Creating a custom post type for sharing videos in WordPress

The idea

In a recent project that I worked on, my client wanted to be able to post videos on his website as a completely separate type of content (Video Sermons) with it’s own archive page. Further requirements included ability to post upload videos and link to them, as well as post videos from outside sources such as Vimeo, YouTube, etc.

There are several methods to accomplishing the above requirements. I chose to utilize the Custom Post Type method. If you aren’t familiar at all with Custom Post Types I would suggest reading the WordPress codex page on them.

Registering the Video Post Type

The first task is to register the new post type using the register_post_type function. Here is the function I created for this purpose, I have added comments in the code to help understand what is happening.

Adding the Video Upload meta box *

Next I needed to create the meta box that would hold the video information. I wanted to provide one field where the video information was placed, both for embed code (YouTube, etc.) and for local videos (uploaded to the site). I also wanted to use the built in media upload functionality of WordPress as much as possible in order to keep the interface consistent for the client. Since I borrowed heavily from this post for the next few items it seems silly to duplicate that information. I would encourage you to read Michael’s post to understand what is going on. I have posted my code and notes on things that I changed from Michael’s post. The main difference is that his post has to do with image upload and mine has to do with video upload.

Saving the data *

Note: All of the above code is in a file called video.php and located in the theme’s lib folder.

Adding the JavaScript *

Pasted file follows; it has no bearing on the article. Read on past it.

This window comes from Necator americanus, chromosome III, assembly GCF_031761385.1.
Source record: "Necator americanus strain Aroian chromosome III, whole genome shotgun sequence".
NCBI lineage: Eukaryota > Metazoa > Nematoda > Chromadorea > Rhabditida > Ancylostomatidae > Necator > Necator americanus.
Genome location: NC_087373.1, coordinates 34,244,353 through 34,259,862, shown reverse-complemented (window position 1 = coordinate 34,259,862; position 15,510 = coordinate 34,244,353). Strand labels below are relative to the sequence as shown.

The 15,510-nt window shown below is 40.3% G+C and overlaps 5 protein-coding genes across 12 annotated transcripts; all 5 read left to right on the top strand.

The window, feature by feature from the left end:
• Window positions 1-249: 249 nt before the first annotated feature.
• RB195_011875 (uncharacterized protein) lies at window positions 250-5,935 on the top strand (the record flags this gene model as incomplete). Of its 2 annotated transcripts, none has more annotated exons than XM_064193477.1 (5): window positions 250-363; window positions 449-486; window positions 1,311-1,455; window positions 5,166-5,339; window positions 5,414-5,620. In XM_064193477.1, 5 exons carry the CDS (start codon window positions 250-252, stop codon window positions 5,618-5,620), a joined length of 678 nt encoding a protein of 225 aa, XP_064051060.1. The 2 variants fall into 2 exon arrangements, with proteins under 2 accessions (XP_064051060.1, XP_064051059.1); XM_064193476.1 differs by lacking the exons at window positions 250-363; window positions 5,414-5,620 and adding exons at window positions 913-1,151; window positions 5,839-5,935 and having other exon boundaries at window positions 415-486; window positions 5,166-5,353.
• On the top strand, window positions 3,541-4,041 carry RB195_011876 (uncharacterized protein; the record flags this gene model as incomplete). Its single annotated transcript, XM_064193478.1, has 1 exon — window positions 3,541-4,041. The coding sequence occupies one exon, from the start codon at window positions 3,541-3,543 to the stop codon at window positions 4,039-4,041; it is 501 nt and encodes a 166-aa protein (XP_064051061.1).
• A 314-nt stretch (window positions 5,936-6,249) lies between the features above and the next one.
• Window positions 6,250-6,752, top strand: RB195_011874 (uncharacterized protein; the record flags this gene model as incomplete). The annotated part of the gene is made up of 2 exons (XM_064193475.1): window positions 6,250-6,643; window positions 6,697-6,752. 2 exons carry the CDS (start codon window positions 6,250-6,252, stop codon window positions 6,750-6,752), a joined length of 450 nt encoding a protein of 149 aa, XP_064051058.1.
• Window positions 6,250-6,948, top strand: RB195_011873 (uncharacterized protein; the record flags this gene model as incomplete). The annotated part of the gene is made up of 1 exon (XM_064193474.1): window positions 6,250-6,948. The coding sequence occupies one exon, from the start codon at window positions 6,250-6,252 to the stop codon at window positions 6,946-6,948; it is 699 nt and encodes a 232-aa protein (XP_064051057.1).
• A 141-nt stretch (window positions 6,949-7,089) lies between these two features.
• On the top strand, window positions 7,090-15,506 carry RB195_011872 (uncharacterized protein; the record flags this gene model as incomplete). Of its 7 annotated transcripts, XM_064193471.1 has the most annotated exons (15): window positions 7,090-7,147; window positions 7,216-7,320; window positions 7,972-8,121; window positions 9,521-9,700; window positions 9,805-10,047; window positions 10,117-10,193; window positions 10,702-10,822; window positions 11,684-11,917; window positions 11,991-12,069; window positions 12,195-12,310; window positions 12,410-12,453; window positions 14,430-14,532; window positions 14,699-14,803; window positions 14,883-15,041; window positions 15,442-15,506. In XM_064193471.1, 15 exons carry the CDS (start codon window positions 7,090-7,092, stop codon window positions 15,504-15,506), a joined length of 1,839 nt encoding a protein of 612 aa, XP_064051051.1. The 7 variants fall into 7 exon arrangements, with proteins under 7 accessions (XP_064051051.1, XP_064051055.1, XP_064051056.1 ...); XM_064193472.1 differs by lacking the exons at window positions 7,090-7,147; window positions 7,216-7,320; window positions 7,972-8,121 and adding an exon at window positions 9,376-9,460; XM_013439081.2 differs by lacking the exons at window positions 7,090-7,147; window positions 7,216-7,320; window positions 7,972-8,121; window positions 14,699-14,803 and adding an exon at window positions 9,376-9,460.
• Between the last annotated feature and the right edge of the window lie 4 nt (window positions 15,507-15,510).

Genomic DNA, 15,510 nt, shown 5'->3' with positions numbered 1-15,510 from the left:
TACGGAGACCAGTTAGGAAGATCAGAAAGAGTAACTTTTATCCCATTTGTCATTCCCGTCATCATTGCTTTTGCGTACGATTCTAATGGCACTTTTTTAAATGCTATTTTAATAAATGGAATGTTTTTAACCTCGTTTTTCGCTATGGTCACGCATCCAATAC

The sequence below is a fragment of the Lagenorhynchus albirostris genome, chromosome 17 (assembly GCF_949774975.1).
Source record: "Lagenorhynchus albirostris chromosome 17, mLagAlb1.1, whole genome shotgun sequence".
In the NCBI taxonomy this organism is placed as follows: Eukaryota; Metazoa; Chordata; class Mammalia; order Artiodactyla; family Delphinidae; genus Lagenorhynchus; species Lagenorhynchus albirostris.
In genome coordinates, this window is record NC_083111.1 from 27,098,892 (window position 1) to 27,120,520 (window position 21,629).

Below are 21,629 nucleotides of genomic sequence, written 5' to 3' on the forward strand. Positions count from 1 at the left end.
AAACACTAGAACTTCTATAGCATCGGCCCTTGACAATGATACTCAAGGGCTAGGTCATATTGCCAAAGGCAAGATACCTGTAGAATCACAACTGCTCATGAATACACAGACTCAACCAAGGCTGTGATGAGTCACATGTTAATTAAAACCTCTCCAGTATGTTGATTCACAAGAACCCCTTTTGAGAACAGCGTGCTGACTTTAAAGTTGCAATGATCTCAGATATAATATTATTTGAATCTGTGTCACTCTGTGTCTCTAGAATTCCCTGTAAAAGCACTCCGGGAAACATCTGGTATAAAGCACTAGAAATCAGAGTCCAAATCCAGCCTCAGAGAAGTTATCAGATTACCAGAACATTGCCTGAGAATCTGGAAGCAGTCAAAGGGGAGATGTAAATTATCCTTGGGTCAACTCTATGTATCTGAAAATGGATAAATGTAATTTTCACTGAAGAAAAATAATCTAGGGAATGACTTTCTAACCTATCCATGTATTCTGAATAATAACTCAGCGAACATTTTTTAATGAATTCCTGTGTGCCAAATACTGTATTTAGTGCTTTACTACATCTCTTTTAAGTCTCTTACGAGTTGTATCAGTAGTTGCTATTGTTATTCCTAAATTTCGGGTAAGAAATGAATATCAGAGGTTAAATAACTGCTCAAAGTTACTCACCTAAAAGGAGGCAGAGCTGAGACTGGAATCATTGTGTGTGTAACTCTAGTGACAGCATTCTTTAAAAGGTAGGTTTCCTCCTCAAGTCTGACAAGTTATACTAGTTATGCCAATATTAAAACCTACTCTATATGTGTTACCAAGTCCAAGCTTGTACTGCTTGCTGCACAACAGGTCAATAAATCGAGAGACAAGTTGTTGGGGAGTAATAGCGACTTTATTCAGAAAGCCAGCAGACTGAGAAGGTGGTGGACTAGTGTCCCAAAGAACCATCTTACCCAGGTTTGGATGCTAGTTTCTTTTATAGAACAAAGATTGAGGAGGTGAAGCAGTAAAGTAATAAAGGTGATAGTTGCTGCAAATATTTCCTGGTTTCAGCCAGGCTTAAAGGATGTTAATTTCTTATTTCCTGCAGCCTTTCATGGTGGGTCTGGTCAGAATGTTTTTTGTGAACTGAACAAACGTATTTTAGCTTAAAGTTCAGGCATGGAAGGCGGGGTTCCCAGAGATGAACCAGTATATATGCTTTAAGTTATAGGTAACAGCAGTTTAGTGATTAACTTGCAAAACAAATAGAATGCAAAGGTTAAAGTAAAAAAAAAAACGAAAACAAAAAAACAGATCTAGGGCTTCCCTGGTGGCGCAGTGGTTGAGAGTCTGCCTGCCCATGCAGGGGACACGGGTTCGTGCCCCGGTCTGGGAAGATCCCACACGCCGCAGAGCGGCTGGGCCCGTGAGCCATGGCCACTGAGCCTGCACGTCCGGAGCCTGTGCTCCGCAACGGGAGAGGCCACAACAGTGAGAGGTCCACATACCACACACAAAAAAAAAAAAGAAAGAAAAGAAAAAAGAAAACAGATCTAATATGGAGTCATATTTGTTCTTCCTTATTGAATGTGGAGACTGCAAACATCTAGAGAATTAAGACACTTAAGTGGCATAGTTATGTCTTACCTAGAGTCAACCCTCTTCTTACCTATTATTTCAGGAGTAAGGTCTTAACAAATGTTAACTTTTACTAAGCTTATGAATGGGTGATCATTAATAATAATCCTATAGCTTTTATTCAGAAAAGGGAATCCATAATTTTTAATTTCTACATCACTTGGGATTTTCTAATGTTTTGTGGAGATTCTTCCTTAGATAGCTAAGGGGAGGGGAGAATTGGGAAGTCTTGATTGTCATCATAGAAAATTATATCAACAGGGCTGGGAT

First we need to create some javascript to handle tying in our field with the media uploader. This is placed in a file named video-upload.js in the theme’s js folder.

Then we need to make sure we include the media upload js and styles

* Thanks to this post by Michael for giving me a great base from which to build.

Creating the Video Sermon archive page

To create the Video Sermon archive page, I copied the theme’s page.php code and modified the query_posts function to pull in the video post type exclusively. Here is the top of the page with all of the parts that I modified (see the comments in the code for more details)

Everything else on the page (including the loop) remained identical to the page.php file. Next I created a new page in the WordPress Admin and selected this template.

Creating the single video page

To create the single video page I copied the theme’s single.php file and made these modifications:

  • For local (uploaded) videos I needed a video player. I chose to use Flowplayer. I included an add_action call at the very top of the page for the video player so that it only is called on that page.
  • Inside the loop, I needed to get the code from the video meta box and determine whether it was a local video or not and display it appropriately based on that.

Adding Flowplayer to the theme

In order to add Flowplayer for use in the theme, I placed the downloaded Flowplayer files in a new folder (called third-party to keep it separate from other theme files) inside the theme. You can see the reference to the swf file on line 13 of the code above.

Bringing it all together in the functions.php file

First I pull in the video.php file that creates the video post type:

Then we create the function that pulls in the flowplayer javascript. (the one we called from the single video page.

Using Premium WordPress themes for client projects

Premium WordPress themes have evolved to the point where they are viable options for projects. I recently had a client approach me with the need for a revamp of their website, but they had limited resources. I suggested that they use a premium theme from Themeforest to keep their costs down while still having a site that looks professional.

After looking though several themes we decided on the Karma theme by TrueThemes. For less than $40 dollars they were able to change the site from an outdated design; static, and hard to update; to a professional looking, current design, with the easy to use WordPress backend. My client was then able to focus their budget toward the other important aspects of the site’s revamp: better content organization, video presentation, online virtual seminars, etc.

Disclosure: Some links in this post are affiliate links.